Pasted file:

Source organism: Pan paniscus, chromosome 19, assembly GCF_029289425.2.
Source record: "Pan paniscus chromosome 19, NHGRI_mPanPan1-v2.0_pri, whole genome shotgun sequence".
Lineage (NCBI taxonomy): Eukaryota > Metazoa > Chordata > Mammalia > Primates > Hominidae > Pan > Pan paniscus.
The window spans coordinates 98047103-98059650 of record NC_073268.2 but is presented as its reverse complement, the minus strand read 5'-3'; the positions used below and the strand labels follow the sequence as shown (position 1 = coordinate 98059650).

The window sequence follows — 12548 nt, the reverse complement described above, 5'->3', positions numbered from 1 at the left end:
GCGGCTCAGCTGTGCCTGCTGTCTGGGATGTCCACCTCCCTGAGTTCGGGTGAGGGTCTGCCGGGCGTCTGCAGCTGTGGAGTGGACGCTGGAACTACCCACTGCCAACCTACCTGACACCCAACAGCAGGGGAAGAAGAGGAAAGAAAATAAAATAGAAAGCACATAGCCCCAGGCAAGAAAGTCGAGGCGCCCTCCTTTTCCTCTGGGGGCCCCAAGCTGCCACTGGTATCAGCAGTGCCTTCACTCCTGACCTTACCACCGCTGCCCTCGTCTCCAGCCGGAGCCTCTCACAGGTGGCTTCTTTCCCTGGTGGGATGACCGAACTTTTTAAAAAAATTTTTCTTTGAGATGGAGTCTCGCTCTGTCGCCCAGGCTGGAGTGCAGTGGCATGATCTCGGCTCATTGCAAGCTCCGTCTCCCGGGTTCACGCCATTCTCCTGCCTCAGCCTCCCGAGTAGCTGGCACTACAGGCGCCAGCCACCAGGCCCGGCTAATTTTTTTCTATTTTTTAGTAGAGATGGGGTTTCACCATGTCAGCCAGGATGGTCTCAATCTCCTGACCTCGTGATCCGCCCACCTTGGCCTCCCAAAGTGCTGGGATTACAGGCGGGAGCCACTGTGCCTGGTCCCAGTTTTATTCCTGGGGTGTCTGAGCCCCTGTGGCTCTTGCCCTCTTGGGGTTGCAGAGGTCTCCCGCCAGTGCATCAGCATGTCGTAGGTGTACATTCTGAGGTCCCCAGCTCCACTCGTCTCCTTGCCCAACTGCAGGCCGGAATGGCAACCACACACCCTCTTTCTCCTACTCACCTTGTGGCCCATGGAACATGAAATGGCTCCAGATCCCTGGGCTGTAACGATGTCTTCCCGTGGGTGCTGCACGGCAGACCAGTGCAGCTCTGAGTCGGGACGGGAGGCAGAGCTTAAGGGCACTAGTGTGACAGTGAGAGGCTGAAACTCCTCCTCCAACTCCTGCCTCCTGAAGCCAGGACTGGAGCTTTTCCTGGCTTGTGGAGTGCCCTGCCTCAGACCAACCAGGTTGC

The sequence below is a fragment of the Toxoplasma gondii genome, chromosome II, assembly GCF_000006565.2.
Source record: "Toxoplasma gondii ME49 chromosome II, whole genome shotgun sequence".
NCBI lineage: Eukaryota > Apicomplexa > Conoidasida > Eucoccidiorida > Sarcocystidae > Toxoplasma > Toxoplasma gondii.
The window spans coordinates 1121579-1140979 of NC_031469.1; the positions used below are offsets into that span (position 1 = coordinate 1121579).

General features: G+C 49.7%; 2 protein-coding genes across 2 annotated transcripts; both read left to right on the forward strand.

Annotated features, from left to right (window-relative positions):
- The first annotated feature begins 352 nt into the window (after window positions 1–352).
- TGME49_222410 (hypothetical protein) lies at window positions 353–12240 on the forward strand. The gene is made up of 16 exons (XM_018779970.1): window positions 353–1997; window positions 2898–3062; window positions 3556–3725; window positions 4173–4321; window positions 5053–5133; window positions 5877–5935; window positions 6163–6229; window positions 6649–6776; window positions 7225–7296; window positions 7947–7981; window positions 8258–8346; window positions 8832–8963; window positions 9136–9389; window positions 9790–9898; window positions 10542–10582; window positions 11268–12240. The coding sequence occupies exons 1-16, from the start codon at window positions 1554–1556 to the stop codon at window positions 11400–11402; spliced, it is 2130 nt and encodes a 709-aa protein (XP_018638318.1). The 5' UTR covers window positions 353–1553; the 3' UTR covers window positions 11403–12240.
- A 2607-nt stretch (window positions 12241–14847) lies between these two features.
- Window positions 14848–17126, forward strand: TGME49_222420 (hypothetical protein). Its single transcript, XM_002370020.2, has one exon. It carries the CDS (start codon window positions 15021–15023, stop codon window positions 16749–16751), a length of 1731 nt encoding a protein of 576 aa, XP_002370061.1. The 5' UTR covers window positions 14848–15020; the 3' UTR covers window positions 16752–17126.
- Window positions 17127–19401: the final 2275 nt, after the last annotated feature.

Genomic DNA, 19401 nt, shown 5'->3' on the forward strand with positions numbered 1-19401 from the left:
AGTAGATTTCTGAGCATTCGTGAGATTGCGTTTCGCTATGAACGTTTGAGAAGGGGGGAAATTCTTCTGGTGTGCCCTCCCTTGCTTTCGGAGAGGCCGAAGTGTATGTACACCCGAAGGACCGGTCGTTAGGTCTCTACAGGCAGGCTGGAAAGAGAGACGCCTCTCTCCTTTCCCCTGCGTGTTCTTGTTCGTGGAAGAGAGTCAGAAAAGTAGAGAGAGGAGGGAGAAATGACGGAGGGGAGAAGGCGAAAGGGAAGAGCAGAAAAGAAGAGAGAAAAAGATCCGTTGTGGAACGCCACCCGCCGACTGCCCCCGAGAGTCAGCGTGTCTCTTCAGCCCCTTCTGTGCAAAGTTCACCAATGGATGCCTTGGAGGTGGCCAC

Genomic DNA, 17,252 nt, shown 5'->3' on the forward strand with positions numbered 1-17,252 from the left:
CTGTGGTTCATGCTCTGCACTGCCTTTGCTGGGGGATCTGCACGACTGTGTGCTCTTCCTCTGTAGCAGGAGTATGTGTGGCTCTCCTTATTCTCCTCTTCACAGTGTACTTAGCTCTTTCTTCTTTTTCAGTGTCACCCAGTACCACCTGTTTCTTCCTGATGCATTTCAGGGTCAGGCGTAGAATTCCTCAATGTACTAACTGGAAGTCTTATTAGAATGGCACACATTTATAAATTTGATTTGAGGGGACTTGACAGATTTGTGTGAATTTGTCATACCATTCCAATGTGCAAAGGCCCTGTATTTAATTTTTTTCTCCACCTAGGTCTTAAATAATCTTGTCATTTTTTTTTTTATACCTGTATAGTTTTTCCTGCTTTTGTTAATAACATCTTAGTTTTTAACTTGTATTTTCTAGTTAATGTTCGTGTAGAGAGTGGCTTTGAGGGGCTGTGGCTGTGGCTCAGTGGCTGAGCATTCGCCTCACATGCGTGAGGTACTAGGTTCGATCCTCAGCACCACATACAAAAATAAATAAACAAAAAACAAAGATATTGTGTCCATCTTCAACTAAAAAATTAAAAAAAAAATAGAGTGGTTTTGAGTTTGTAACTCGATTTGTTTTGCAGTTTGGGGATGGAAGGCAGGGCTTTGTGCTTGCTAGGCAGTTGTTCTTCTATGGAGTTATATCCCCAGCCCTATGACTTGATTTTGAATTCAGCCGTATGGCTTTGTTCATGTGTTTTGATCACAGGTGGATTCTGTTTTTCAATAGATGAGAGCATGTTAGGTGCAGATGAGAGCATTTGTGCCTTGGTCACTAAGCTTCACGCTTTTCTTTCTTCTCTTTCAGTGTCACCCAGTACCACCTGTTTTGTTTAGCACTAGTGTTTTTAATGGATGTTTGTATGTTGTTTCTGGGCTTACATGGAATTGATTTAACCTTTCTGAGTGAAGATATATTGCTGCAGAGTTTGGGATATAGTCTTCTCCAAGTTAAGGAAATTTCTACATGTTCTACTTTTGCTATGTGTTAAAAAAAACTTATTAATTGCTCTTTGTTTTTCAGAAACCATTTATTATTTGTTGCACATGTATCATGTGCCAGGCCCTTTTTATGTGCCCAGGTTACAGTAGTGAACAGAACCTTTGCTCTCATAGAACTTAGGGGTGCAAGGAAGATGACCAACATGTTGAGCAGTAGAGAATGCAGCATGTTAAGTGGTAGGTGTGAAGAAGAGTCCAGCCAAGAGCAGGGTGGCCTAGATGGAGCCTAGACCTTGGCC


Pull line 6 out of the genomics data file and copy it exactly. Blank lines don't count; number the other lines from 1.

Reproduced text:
GCGGCTCAGCTGTGCCTGCTGTCTGGGATGTCCACCTCCCTGAGTTCGGGTGAGGGTCTGCCGGGCGTCTGCAGCTGTGGAGTGGACGCTGGAACTACCCACTGCCAACCTACCTGACACCCAACAGCAGGGGAAGAAGAGGAAAGAAAATAAAATAGAAAGCACATAGCCCCAGGCAAGAAAGTCGAGGCGCCCTCCTTTTCCTCTGGGGGCCCCAAGCTGCCACTGGTATCAGCAGTGCCTTCACTCCTGACCTTACCACCGCTGCCCTCGTCTCCAGCCGGAGCCTCTCACAGGTGGCTTCTTTCCCTGGTGGGATGACCGAACTTTTTAAAAAAATTTTTCTTTGAGATGGAGTCTCGCTCTGTCGCCCAGGCTGGAGTGCAGTGGCATGATCTCGGCTCATTGCAAGCTCCGTCTCCCGGGTTCACGCCATTCTCCTGCCTCAGCCTCCCGAGTAGCTGGCACTACAGGCGCCAGCCACCAGGCCCGGCTAATTTTTTTCTATTTTTTAGTAGAGATGGGGTTTCACCATGTCAGCCAGGATGGTCTCAATCTCCTGACCTCGTGATCCGCCCACCTTGGCCTCCCAAAGTGCTGGGATTACAGGCGGGAGCCACTGTGCCTGGTCCCAGTTTTATTCCTGGGGTGTCTGAGCCCCTGTGGCTCTTGCCCTCTTGGGGTTGCAGAGGTCTCCCGCCAGTGCATCAGCATGTCGTAGGTGTACATTCTGAGGTCCCCAGCTCCACTCGTCTCCTTGCCCAACTGCAGGCCGGAATGGCAACCACACACCCTCTTTCTCCTACTCACCTTGTGGCCCATGGAACATGAAATGGCTCCAGATCCCTGGGCTGTAACGATGTCTTCCCGTGGGTGCTGCACGGCAGACCAGTGCAGCTCTGAGTCGGGACGGGAGGCAGAGCTTAAGGGCACTAGTGTGACAGTGAGAGGCTGAAACTCCTCCTCCAACTCCTGCCTCCTGAAGCCAGGACTGGAGCTTTTCCTGGCTTGTGGAGTGCCCTGCCTCAGACCAACCAGGTTGC